Every year, millions of mature salmon make their way from the ocean back upstream into the lakes and rivers of Alaska to spawn. This rite of passage is as perilous for the salmon as it is magnificent for viewers to witness. It is a remarkable journey that is a sight to behold, not just because of the salmon but because of all the flora and fauna they support.
They are an important food source for some of the wildlife our trip-goers most like to see, including bears and eagles. Wherever they end their journey, salmon decompose and allow vital ocean nutrients to enrich the streams and soils of Alaska, supporting all plants and animals. But this natural cycle may be changing due to climate change and industrial development.
Climate Change and the Salmon Run
A recent study published in Nature Ecology and Evolution found that sockeye salmon, among the most prized salmon varieties in Alaska, are changing their behavior due to climate change. Warmer temperatures are fueling the main food source for young salmon, plankton. Therefore, the young salmon are reaching maturity faster and migrating to the ocean quicker.
It may be surprising, but faster-maturing salmon is not a benefit. Now, salmon are more likely to migrate to the ocean altogether, at one year of age. This can lead to more impacted salmon if ocean conditions are poor and eventually worse salmon runs.
Ocean conditions are less favorable for salmon compared to freshwater. Wild salmon now spend an extra year in the ocean, where their growth is delayed by a variety of factors, including having to compete with hatchery-raised salmon, which inevitably affects the salmon run.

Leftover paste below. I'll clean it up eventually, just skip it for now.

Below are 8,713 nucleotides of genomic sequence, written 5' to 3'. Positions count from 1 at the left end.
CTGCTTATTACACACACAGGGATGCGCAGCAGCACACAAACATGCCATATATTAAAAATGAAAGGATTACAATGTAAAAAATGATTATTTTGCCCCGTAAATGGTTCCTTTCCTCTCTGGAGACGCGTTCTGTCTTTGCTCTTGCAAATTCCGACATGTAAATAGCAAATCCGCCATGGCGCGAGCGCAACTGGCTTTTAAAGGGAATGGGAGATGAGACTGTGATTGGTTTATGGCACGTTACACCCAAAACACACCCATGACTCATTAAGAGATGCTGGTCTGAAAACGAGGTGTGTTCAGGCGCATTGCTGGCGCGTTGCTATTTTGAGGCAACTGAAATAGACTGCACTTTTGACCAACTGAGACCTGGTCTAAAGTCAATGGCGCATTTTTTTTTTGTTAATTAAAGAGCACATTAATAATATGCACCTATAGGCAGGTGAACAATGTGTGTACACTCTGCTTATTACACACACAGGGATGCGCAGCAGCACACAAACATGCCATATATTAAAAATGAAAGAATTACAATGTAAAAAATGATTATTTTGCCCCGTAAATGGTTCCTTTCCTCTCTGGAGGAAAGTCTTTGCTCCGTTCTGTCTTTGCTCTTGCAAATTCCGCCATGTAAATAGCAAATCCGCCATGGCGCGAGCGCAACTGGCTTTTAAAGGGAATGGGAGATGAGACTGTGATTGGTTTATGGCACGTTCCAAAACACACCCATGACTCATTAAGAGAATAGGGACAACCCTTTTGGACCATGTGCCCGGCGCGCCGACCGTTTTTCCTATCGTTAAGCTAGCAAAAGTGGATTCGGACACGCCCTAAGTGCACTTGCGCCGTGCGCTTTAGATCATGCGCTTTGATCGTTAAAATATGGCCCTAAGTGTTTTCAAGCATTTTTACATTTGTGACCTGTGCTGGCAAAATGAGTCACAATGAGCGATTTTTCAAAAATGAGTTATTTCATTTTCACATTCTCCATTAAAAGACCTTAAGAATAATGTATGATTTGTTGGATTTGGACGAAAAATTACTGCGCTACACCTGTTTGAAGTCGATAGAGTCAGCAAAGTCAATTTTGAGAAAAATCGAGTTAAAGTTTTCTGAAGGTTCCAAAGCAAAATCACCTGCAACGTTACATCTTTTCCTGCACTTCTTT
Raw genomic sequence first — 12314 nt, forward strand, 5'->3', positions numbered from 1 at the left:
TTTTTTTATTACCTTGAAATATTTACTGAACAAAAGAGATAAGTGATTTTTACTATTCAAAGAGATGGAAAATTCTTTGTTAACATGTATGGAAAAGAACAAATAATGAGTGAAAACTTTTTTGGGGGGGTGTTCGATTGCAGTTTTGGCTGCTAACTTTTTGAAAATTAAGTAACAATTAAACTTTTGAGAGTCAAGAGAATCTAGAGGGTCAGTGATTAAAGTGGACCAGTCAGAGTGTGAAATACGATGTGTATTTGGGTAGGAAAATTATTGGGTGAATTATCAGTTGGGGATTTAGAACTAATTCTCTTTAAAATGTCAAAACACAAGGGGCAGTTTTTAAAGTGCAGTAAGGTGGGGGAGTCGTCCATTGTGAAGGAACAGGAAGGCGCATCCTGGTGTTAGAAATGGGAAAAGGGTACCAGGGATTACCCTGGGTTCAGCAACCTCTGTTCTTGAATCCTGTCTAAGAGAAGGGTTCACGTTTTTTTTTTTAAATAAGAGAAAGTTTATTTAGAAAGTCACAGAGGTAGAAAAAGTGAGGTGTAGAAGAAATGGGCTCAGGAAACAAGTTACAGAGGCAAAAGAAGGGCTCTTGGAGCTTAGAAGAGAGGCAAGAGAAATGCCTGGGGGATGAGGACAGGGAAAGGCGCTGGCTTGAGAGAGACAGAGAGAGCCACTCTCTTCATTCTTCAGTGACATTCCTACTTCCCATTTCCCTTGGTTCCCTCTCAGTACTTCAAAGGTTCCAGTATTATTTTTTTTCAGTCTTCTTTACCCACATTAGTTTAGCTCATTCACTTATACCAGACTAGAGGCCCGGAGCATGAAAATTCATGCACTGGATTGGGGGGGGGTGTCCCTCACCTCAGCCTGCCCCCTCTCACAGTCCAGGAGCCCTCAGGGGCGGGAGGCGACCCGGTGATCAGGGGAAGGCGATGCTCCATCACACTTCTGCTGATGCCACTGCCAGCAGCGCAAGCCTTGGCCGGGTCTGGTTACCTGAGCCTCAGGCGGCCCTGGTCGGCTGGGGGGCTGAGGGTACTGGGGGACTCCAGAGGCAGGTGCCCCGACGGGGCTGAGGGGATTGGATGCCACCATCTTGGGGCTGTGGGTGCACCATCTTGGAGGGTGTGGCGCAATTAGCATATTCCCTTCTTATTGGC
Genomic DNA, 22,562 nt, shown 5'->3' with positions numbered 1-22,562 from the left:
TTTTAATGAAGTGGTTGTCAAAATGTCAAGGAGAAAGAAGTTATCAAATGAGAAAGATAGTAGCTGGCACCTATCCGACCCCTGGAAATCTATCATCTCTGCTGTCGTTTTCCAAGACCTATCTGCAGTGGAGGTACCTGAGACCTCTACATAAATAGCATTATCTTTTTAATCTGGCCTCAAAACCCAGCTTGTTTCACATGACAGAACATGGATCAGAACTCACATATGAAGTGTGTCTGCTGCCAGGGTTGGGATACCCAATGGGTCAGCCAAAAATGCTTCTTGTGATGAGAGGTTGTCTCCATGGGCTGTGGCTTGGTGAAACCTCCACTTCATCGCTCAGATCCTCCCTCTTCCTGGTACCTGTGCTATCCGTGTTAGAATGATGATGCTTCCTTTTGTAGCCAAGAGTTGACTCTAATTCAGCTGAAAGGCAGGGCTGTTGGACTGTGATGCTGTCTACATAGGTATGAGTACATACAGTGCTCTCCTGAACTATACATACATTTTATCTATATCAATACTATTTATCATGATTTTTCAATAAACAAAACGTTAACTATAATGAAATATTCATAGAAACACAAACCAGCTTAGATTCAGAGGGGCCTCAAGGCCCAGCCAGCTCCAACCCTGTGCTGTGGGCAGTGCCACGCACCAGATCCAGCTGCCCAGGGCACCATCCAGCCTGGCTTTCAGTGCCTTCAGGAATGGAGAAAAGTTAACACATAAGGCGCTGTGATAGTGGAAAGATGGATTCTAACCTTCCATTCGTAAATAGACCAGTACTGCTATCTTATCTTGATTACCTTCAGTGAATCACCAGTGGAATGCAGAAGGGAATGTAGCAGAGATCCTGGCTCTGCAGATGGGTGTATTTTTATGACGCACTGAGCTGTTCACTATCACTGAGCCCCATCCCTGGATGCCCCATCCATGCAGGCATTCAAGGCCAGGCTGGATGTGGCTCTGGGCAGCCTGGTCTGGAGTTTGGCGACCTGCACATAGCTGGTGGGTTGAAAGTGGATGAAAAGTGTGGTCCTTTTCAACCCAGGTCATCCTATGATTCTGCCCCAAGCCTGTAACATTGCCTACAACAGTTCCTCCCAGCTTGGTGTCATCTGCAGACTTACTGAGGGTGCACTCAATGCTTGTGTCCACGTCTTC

What Does this Mean for Bear Tours?
Every bear tour is a unique experience. Our Fortress of the Bears tours takes you to Pack Creek Bear Sanctuary. With over 1800 brown bears located on Admiralty Island, this is one of the most consistent places to see bears, and it rarely disappoints. That said, the bears in this area are most active during the salmon run. They need this consistent source of food in July and August to prepare for the winter.
We care about the bears and want to keep providing exceptional tour experiences for our guests. This includes getting to see the bears in their natural habitat and learning why supporting the bears and all of Alaska’s wildlife is so important.
Our goal is to explore, educate, and promote environmental conservation in our own backyard. ABAK believes that exploration accompanied by education leads to conservation. We take pride in doing what we love and hope to share with others this beautiful world full of adventure.